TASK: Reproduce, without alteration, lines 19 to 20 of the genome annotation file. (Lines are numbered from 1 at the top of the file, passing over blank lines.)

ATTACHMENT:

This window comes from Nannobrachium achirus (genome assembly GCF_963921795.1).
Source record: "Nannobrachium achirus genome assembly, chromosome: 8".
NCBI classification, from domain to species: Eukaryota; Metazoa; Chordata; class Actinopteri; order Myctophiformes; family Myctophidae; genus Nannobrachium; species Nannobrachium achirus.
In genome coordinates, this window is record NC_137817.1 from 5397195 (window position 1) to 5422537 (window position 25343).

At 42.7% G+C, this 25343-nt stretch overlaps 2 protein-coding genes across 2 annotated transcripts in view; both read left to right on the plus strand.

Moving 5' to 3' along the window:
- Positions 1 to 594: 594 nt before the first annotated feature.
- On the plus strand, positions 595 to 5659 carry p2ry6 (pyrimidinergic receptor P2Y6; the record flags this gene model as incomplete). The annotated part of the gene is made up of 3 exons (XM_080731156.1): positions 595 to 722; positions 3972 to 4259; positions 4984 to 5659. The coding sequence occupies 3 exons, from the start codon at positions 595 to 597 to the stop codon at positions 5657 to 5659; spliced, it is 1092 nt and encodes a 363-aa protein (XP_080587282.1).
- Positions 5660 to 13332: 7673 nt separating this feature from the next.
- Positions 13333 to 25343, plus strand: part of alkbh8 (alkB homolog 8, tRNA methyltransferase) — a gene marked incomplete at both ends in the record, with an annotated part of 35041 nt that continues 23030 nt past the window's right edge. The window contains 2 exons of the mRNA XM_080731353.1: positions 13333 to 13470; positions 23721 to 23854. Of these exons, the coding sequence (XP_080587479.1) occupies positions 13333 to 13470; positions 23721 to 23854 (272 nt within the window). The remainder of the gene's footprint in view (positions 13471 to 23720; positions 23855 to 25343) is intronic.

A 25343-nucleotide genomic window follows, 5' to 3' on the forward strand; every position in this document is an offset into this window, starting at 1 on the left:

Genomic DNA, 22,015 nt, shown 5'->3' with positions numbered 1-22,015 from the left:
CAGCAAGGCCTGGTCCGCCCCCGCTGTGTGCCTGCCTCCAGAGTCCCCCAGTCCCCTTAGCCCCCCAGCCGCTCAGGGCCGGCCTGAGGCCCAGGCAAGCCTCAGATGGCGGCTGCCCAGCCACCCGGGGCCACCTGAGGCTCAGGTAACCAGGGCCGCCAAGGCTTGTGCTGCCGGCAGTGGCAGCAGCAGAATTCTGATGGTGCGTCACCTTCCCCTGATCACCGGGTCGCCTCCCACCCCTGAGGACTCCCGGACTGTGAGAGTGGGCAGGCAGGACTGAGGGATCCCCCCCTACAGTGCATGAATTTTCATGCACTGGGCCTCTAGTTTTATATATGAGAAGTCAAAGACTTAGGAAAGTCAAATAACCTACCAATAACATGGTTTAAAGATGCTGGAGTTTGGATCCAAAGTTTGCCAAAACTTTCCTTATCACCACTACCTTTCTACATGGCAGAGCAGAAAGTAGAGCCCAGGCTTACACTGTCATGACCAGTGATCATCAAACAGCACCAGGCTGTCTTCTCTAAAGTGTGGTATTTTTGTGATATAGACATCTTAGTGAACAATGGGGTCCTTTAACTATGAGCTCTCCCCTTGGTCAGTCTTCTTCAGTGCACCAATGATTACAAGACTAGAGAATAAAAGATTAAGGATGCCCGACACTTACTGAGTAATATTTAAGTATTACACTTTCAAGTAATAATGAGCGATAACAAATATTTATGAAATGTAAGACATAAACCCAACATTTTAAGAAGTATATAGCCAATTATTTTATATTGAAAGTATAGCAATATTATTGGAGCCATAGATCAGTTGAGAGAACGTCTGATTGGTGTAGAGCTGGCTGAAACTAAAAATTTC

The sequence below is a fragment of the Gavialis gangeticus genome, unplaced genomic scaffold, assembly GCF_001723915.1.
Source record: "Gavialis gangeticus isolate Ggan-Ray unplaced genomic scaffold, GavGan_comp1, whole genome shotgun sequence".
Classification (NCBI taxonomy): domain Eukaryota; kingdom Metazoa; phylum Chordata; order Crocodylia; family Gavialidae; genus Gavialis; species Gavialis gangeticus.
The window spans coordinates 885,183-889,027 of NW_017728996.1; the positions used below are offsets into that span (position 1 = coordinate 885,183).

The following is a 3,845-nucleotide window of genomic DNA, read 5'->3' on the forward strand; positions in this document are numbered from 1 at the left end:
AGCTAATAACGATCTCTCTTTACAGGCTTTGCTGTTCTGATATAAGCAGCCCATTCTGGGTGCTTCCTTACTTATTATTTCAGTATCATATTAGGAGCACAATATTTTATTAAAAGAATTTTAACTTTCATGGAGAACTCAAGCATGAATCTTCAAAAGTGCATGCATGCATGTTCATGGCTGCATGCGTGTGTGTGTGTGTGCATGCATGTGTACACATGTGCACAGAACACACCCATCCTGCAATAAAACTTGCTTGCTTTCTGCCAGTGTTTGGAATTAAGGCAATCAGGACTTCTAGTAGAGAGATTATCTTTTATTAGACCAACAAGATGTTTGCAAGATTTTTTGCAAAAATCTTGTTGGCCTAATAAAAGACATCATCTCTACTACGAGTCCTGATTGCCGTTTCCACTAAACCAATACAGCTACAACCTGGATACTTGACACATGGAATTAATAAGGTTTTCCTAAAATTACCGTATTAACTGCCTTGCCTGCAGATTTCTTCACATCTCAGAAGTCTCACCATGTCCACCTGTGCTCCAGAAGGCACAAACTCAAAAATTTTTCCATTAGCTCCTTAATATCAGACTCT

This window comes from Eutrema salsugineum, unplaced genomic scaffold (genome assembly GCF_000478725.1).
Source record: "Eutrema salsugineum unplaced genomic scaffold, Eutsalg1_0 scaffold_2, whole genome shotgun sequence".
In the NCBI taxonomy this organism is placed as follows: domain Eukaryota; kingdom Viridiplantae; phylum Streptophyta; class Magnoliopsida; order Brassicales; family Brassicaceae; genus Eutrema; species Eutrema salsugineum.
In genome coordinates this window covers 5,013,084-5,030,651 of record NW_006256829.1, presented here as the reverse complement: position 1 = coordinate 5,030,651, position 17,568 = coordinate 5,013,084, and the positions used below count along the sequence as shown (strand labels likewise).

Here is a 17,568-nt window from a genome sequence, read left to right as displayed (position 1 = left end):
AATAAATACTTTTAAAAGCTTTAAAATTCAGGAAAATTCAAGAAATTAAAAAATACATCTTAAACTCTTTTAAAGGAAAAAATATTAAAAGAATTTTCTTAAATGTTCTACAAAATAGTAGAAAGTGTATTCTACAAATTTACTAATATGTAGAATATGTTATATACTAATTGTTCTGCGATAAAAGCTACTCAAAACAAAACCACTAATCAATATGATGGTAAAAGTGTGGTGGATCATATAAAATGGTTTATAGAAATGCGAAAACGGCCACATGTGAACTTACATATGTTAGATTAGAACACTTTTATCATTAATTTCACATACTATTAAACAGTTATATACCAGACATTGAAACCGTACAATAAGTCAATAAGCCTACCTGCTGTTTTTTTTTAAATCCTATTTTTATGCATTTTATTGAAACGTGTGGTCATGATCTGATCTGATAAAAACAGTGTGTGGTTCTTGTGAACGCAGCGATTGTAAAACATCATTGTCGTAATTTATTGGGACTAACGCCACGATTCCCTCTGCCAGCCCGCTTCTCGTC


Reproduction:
AGCTAATAACGATCTCTCTTTACAGGCTTTGCTGTTCTGATATAAGCAGCCCATTCTGGGTGCTTCCTTACTTATTATTTCAGTATCATATTAGGAGCACAATATTTTATTAAAAGAATTTTAACTTTCATGGAGAACTCAAGCATGAATCTTCAAAAGTGCATGCATGCATGTTCATGGCTGCATGCGTGTGTGTGTGTGTGCATGCATGTGTACACATGTGCACAGAACACACCCATCCTGCAATAAAACTTGCTTGCTTTCTGCCAGTGTTTGGAATTAAGGCAATCAGGACTTCTAGTAGAGAGATTATCTTTTATTAGACCAACAAGATGTTTGCAAGATTTTTTGCAAAAATCTTGTTGGCCTAATAAAAGACATCATCTCTACTACGAGTCCTGATTGCCGTTTCCACTAAACCAATACAGCTACAACCTGGATACTTGACACATGGAATTAATAAGGTTTTCCTAAAATTACCGTATTAACTGCCTTGCCTGCAGATTTCTTCACATCTCAGAAGTCTCACCATGTCCACCTGTGCTCCAGAAGGCACAAACTCAAAAATTTTTCCATTAGCTCCTTAATATCAGACTCT

This window comes from Eutrema salsugineum, unplaced genomic scaffold (genome assembly GCF_000478725.1).